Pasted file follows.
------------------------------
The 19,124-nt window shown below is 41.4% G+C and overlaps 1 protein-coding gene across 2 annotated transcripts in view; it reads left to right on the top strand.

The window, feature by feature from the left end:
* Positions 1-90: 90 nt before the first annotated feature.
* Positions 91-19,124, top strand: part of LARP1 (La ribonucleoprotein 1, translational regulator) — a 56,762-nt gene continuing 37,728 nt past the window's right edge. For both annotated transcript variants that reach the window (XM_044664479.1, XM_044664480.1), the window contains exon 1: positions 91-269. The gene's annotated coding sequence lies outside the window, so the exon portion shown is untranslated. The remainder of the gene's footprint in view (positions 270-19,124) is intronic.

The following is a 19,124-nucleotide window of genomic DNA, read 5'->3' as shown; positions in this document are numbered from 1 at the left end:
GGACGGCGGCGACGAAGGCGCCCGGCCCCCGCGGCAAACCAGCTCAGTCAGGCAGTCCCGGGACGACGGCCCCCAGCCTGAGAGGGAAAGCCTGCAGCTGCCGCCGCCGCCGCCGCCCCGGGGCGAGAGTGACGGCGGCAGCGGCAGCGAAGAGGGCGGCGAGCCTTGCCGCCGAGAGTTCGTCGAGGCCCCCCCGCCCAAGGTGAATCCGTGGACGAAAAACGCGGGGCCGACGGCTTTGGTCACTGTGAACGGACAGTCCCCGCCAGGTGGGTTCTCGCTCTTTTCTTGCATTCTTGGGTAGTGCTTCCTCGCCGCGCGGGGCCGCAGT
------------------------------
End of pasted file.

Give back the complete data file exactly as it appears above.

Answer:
The 19,124-nt window shown below is 41.4% G+C and overlaps 1 protein-coding gene across 2 annotated transcripts in view; it reads left to right on the top strand.

The window, feature by feature from the left end:
* Positions 1-90: 90 nt before the first annotated feature.
* Positions 91-19,124, top strand: part of LARP1 (La ribonucleoprotein 1, translational regulator) — a 56,762-nt gene continuing 37,728 nt past the window's right edge. For both annotated transcript variants that reach the window (XM_044664479.1, XM_044664480.1), the window contains exon 1: positions 91-269. The gene's annotated coding sequence lies outside the window, so the exon portion shown is untranslated. The remainder of the gene's footprint in view (positions 270-19,124) is intronic.

The following is a 19,124-nucleotide window of genomic DNA, read 5'->3' as shown; positions in this document are numbered from 1 at the left end:
GGACGGCGGCGACGAAGGCGCCCGGCCCCCGCGGCAAACCAGCTCAGTCAGGCAGTCCCGGGACGACGGCCCCCAGCCTGAGAGGGAAAGCCTGCAGCTGCCGCCGCCGCCGCCGCCCCGGGGCGAGAGTGACGGCGGCAGCGGCAGCGAAGAGGGCGGCGAGCCTTGCCGCCGAGAGTTCGTCGAGGCCCCCCCGCCCAAGGTGAATCCGTGGACGAAAAACGCGGGGCCGACGGCTTTGGTCACTGTGAACGGACAGTCCCCGCCAGGTGGGTTCTCGCTCTTTTCTTGCATTCTTGGGTAGTGCTTCCTCGCCGCGCGGGGCCGCAGT